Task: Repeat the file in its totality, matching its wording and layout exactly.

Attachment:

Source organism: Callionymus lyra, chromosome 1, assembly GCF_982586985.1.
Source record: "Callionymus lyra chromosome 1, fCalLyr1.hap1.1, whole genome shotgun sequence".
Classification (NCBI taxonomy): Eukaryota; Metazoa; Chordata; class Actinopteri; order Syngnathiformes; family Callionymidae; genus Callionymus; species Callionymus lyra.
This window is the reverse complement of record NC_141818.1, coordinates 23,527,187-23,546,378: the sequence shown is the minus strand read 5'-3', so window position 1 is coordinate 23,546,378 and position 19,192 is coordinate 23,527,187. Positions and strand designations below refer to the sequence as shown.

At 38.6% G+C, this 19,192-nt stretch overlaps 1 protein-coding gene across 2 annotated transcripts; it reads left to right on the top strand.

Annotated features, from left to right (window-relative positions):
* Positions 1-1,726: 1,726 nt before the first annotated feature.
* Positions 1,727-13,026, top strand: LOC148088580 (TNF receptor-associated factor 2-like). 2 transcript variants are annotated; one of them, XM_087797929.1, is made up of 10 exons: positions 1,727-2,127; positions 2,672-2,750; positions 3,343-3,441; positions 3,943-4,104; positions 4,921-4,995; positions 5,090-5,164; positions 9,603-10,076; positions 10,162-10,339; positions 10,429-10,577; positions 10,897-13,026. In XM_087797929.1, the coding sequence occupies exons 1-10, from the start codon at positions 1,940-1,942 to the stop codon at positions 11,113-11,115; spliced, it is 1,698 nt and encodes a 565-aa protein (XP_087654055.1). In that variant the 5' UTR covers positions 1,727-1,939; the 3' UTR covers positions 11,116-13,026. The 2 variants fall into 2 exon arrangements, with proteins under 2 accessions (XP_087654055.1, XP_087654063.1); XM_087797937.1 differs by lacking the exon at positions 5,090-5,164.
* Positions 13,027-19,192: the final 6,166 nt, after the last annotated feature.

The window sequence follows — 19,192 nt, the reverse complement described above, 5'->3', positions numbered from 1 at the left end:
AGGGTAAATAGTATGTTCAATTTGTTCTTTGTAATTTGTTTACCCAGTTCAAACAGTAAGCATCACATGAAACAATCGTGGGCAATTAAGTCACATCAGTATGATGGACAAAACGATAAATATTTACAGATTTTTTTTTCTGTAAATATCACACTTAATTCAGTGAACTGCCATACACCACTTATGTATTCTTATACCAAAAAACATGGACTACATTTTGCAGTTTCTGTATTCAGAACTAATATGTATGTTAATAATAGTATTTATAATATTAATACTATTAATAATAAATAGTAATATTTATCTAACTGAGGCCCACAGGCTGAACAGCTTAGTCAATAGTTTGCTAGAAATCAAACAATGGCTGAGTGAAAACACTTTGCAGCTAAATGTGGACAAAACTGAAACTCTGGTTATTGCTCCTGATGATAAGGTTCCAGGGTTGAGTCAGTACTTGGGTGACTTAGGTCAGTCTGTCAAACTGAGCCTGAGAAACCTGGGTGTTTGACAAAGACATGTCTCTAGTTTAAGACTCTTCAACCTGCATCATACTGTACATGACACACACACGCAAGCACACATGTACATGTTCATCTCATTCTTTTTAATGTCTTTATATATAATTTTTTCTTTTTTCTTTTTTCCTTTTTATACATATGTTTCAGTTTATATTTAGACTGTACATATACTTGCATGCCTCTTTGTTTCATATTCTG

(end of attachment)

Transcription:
Source organism: Callionymus lyra, chromosome 1, assembly GCF_982586985.1.
Source record: "Callionymus lyra chromosome 1, fCalLyr1.hap1.1, whole genome shotgun sequence".
Classification (NCBI taxonomy): Eukaryota; Metazoa; Chordata; class Actinopteri; order Syngnathiformes; family Callionymidae; genus Callionymus; species Callionymus lyra.
This window is the reverse complement of record NC_141818.1, coordinates 23,527,187-23,546,378: the sequence shown is the minus strand read 5'-3', so window position 1 is coordinate 23,546,378 and position 19,192 is coordinate 23,527,187. Positions and strand designations below refer to the sequence as shown.

At 38.6% G+C, this 19,192-nt stretch overlaps 1 protein-coding gene across 2 annotated transcripts; it reads left to right on the top strand.

Annotated features, from left to right (window-relative positions):
* Positions 1-1,726: 1,726 nt before the first annotated feature.
* Positions 1,727-13,026, top strand: LOC148088580 (TNF receptor-associated factor 2-like). 2 transcript variants are annotated; one of them, XM_087797929.1, is made up of 10 exons: positions 1,727-2,127; positions 2,672-2,750; positions 3,343-3,441; positions 3,943-4,104; positions 4,921-4,995; positions 5,090-5,164; positions 9,603-10,076; positions 10,162-10,339; positions 10,429-10,577; positions 10,897-13,026. In XM_087797929.1, the coding sequence occupies exons 1-10, from the start codon at positions 1,940-1,942 to the stop codon at positions 11,113-11,115; spliced, it is 1,698 nt and encodes a 565-aa protein (XP_087654055.1). In that variant the 5' UTR covers positions 1,727-1,939; the 3' UTR covers positions 11,116-13,026. The 2 variants fall into 2 exon arrangements, with proteins under 2 accessions (XP_087654055.1, XP_087654063.1); XM_087797937.1 differs by lacking the exon at positions 5,090-5,164.
* Positions 13,027-19,192: the final 6,166 nt, after the last annotated feature.

The window sequence follows — 19,192 nt, the reverse complement described above, 5'->3', positions numbered from 1 at the left end:
AGGGTAAATAGTATGTTCAATTTGTTCTTTGTAATTTGTTTACCCAGTTCAAACAGTAAGCATCACATGAAACAATCGTGGGCAATTAAGTCACATCAGTATGATGGACAAAACGATAAATATTTACAGATTTTTTTTTCTGTAAATATCACACTTAATTCAGTGAACTGCCATACACCACTTATGTATTCTTATACCAAAAAACATGGACTACATTTTGCAGTTTCTGTATTCAGAACTAATATGTATGTTAATAATAGTATTTATAATATTAATACTATTAATAATAAATAGTAATATTTATCTAACTGAGGCCCACAGGCTGAACAGCTTAGTCAATAGTTTGCTAGAAATCAAACAATGGCTGAGTGAAAACACTTTGCAGCTAAATGTGGACAAAACTGAAACTCTGGTTATTGCTCCTGATGATAAGGTTCCAGGGTTGAGTCAGTACTTGGGTGACTTAGGTCAGTCTGTCAAACTGAGCCTGAGAAACCTGGGTGTTTGACAAAGACATGTCTCTAGTTTAAGACTCTTCAACCTGCATCATACTGTACATGACACACACACGCAAGCACACATGTACATGTTCATCTCATTCTTTTTAATGTCTTTATATATAATTTTTTCTTTTTTCTTTTTTCCTTTTTATACATATGTTTCAGTTTATATTTAGACTGTACATATACTTGCATGCCTCTTTGTTTCATATTCTG